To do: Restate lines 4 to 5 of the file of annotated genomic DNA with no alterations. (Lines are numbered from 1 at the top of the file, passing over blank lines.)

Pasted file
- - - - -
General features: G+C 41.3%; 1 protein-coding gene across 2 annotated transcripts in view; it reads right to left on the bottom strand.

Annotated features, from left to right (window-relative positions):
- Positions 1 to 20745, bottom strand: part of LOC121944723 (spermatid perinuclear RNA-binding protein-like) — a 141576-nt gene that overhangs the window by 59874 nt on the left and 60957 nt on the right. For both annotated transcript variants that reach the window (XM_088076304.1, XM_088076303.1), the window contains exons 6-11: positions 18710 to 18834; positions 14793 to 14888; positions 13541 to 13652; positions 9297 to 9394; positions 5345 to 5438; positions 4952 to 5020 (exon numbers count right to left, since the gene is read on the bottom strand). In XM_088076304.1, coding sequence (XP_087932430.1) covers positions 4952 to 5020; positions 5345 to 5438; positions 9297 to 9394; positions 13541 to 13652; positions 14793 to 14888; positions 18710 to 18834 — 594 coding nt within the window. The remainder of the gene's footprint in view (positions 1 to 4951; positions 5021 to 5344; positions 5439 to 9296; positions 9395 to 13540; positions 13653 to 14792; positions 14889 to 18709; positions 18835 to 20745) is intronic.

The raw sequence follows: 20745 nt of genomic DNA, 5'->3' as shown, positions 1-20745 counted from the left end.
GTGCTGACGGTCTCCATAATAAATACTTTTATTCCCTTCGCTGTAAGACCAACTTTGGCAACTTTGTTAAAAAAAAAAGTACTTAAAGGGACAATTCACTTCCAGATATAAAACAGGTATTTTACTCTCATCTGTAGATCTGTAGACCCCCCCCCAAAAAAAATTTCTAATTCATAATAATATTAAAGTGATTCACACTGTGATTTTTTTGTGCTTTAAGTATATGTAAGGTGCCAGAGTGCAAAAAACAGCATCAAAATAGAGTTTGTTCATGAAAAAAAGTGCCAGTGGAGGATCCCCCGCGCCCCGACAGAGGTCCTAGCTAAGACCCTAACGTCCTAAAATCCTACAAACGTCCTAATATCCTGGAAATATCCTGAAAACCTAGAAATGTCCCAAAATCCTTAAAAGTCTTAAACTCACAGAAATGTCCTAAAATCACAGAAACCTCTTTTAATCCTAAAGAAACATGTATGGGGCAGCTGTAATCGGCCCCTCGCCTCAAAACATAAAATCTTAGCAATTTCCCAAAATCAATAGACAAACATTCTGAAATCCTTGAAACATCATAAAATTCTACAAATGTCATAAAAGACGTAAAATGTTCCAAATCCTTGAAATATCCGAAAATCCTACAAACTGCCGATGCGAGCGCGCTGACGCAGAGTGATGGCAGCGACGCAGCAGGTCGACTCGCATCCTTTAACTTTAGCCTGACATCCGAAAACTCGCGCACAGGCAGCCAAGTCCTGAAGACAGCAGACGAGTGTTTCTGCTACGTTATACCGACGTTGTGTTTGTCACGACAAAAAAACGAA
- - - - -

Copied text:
The raw sequence follows: 20745 nt of genomic DNA, 5'->3' as shown, positions 1-20745 counted from the left end.
GTGCTGACGGTCTCCATAATAAATACTTTTATTCCCTTCGCTGTAAGACCAACTTTGGCAACTTTGTTAAAAAAAAAAGTACTTAAAGGGACAATTCACTTCCAGATATAAAACAGGTATTTTACTCTCATCTGTAGATCTGTAGACCCCCCCCCAAAAAAAATTTCTAATTCATAATAATATTAAAGTGATTCACACTGTGATTTTTTTGTGCTTTAAGTATATGTAAGGTGCCAGAGTGCAAAAAACAGCATCAAAATAGAGTTTGTTCATGAAAAAAAGTGCCAGTGGAGGATCCCCCGCGCCCCGACAGAGGTCCTAGCTAAGACCCTAACGTCCTAAAATCCTACAAACGTCCTAATATCCTGGAAATATCCTGAAAACCTAGAAATGTCCCAAAATCCTTAAAAGTCTTAAACTCACAGAAATGTCCTAAAATCACAGAAACCTCTTTTAATCCTAAAGAAACATGTATGGGGCAGCTGTAATCGGCCCCTCGCCTCAAAACATAAAATCTTAGCAATTTCCCAAAATCAATAGACAAACATTCTGAAATCCTTGAAACATCATAAAATTCTACAAATGTCATAAAAGACGTAAAATGTTCCAAATCCTTGAAATATCCGAAAATCCTACAAACTGCCGATGCGAGCGCGCTGACGCAGAGTGATGGCAGCGACGCAGCAGGTCGACTCGCATCCTTTAACTTTAGCCTGACATCCGAAAACTCGCGCACAGGCAGCCAAGTCCTGAAGACAGCAGACGAGTGTTTCTGCTACGTTATACCGACGTTGTGTTTGTCACGACAAAAAAACGAA